Thursday, 27 May 2010

Random Thoughts on A Room With A View

When A Room With A View closes and we segue into the ending – unlike anything Forster had written – I’ll admit, I get a little happy. I’m always wont to call myself a cynic, I usually am, but I can’t deny that Lucy Honeychurch’s happiness makes me just (vicariously, of course) as pleased. It’s one of the reasons I don’t read A Room With A View in its entirety, even though I’m sensitive to the fact that a happy ending makes us lose Forster’s point – but so be it. It’s a little similar to my response to Atonement’s end, so I guess I’m really an idealist at heart.
I wonder if there’s some point that on all three of Merchant Ivory’s Oscar bids they lost to films that were more (broadly at least) male centred. Truth is, I’d have given The Age of Innocence the win in the last bid, but Scorsese’s tempered piece wasn’t even in the running. It’s not that Merchant Ivory is women based, regardless of how much I adore film books will always be my first love and it’s in this same way that Merchant Ivory is not for everyone. Of course, neither Platoon, Schindler’s List or Unforgiven are films for everyone but easily – the audience base is wider. A Room With A View, like so many of Forster’s works, examines the issue of class divisions in England but unlike a certain other class division piece A Room With A View is definitely milder – not for the worst, though. The film concerns…
A Room With A View stars Maggie Smith in a register she’s particularly used to playing, and yet her Charlotte is not a lazy characterisation...and Helena Bonham Carter as Lucy Honeychurch is lovely...it's her second film so she's not as developed as she was in the nineties but as Jose says...Her Lucy's combination of sexual awakening and innocence is delightful and sweeping. You can't put it any better than that. She's so lovely and she's only a part of the excellent cast. Denholm Elliot and Julian Sands are good as is Daniel Day Lewis and Judi Dench is small but fulfilling roles - before they became legends of the trade. I don't know why A Room With A View isn't remembered just a little more, it's such an excellent piece and it's so much fun....but not in the way you'd expect.What do you think of it?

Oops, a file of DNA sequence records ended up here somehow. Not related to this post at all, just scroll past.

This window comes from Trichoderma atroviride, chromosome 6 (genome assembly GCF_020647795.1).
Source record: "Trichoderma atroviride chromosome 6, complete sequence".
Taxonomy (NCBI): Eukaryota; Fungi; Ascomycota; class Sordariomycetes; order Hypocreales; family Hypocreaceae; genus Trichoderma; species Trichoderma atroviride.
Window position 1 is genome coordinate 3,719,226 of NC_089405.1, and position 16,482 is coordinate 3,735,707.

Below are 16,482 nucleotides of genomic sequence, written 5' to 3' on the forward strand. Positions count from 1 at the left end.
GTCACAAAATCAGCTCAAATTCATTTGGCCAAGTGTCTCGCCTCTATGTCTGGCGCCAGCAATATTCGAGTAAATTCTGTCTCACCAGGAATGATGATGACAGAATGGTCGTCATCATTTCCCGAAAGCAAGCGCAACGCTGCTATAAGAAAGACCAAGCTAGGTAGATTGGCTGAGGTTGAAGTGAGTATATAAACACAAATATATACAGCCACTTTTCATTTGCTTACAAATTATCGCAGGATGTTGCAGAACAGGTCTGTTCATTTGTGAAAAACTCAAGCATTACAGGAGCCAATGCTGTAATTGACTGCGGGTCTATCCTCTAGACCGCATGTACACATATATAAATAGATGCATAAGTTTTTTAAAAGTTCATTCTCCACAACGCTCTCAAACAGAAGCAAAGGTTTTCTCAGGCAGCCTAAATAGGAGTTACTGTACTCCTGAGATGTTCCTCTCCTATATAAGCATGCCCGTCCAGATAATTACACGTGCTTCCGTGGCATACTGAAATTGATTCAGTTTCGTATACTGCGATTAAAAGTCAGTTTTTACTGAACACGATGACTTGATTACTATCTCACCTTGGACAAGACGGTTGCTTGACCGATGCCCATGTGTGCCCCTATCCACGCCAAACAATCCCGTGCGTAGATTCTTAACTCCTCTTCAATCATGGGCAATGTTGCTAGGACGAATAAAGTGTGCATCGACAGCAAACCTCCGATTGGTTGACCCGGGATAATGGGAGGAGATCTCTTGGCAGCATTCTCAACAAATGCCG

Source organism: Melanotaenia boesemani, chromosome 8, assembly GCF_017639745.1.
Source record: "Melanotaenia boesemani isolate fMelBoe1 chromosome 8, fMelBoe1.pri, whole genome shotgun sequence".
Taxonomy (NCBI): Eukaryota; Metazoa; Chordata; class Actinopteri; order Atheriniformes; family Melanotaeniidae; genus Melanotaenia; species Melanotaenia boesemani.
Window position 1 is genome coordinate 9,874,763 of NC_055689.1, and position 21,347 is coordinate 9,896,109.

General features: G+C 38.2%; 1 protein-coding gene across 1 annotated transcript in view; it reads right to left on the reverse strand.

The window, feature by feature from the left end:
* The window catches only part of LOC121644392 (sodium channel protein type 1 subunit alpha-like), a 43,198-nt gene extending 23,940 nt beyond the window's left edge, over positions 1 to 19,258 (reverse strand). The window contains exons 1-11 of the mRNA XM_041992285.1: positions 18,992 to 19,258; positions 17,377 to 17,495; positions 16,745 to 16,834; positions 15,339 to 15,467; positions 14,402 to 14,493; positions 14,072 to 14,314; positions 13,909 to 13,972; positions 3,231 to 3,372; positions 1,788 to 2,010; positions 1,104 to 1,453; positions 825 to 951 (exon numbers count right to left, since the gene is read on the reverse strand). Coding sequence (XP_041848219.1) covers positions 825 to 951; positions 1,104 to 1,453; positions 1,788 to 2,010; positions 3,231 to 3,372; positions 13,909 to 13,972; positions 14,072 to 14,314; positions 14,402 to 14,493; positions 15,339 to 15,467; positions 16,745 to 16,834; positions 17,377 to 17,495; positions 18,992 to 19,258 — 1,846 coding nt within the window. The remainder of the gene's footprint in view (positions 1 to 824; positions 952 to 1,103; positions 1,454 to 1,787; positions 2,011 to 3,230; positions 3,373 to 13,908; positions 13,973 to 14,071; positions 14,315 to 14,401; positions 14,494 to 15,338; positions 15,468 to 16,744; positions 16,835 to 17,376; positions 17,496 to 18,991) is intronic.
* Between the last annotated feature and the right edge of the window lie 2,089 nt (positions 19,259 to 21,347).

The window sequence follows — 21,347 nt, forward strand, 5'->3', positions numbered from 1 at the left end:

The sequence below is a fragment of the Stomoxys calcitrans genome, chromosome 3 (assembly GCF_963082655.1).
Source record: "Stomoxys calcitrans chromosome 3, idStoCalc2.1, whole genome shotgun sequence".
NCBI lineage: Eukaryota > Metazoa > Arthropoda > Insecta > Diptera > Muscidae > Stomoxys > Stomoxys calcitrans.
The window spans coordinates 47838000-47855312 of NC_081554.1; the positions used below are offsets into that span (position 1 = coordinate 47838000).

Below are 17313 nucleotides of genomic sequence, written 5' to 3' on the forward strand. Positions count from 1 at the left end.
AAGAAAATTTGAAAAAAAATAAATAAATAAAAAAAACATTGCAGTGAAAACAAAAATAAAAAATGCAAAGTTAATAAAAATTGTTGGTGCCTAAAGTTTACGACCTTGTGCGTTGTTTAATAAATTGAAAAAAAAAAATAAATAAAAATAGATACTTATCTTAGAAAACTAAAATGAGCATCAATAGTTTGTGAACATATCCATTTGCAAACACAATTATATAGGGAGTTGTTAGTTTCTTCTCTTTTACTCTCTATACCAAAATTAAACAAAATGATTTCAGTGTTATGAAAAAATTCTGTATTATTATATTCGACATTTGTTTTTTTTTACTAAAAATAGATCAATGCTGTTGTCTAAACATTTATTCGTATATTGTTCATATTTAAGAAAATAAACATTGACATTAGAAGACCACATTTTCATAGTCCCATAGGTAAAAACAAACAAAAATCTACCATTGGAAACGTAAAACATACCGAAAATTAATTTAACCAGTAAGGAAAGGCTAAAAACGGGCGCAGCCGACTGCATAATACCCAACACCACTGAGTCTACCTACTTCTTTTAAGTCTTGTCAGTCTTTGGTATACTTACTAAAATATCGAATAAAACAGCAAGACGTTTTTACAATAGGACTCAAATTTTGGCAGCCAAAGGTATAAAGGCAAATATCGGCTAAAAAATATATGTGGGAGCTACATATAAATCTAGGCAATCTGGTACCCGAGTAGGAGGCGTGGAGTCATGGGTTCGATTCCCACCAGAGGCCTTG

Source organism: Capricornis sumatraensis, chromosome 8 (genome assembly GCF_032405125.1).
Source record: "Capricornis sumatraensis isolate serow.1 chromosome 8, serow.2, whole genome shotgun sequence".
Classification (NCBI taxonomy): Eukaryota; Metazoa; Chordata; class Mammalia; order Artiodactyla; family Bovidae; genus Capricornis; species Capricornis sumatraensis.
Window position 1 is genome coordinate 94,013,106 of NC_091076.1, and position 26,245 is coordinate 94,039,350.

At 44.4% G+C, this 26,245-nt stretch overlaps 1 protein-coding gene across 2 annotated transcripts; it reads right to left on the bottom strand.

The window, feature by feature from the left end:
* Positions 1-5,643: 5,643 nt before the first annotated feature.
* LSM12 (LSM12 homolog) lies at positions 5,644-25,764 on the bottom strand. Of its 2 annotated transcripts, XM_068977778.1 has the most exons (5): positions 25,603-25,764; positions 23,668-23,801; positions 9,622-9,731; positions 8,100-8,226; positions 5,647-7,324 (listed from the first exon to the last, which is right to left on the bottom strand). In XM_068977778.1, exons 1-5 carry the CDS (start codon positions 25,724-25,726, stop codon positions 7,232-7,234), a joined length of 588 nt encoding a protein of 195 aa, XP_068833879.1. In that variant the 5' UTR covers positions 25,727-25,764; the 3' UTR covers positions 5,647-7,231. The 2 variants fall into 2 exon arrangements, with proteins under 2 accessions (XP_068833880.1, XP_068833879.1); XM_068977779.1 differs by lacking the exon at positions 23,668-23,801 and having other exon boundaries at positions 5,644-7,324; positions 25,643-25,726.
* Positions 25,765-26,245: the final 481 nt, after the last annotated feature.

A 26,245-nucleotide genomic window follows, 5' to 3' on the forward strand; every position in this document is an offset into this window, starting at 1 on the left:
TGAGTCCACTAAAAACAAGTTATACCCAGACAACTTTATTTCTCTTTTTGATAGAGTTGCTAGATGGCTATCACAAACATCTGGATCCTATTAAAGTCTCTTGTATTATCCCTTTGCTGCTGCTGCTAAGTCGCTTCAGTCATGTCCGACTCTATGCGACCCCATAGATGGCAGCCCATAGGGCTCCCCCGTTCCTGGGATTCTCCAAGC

5 comments:

Walter L. Hollmann said...

I once planned my entire day around watching it at 3:00am on Encore. I love this movie, and sometimes I feel like Smith and Wiest should have tied.

Andrew: Encore Entertainment said...

I KNOW, right? I mean, I love Wiest but I love Smith too. 85 was a good year for acting.

TomS said...

This is a masterpiece. Beautiful in every way.

It is not well-remembered because movies in general today have been juvenilized, and the criteria held dear by the target demographic has nothing to do with subtlety, beauty, or emotional resonance.

I fear that a whole lifetime worth of beautiful, provocative and artistic films will be forgotten in this way, unless folks like you, me, Walter, and others, champion their merits and keep them alive. We must be the curators of an art that no longer has a place to be properly exhibited.

Jose said...

Ugh everything about this one is so divine! The way the light showers the characters in the Florence scenes is just so indescribably beautiful.
But yeah Andrew this one puts me in a great mood too and I usually have more tragic cravings.

Andrew: Encore Entertainment said...

tom wow, love that comment.

jose i guess sometimes diverting from the book ending is fine.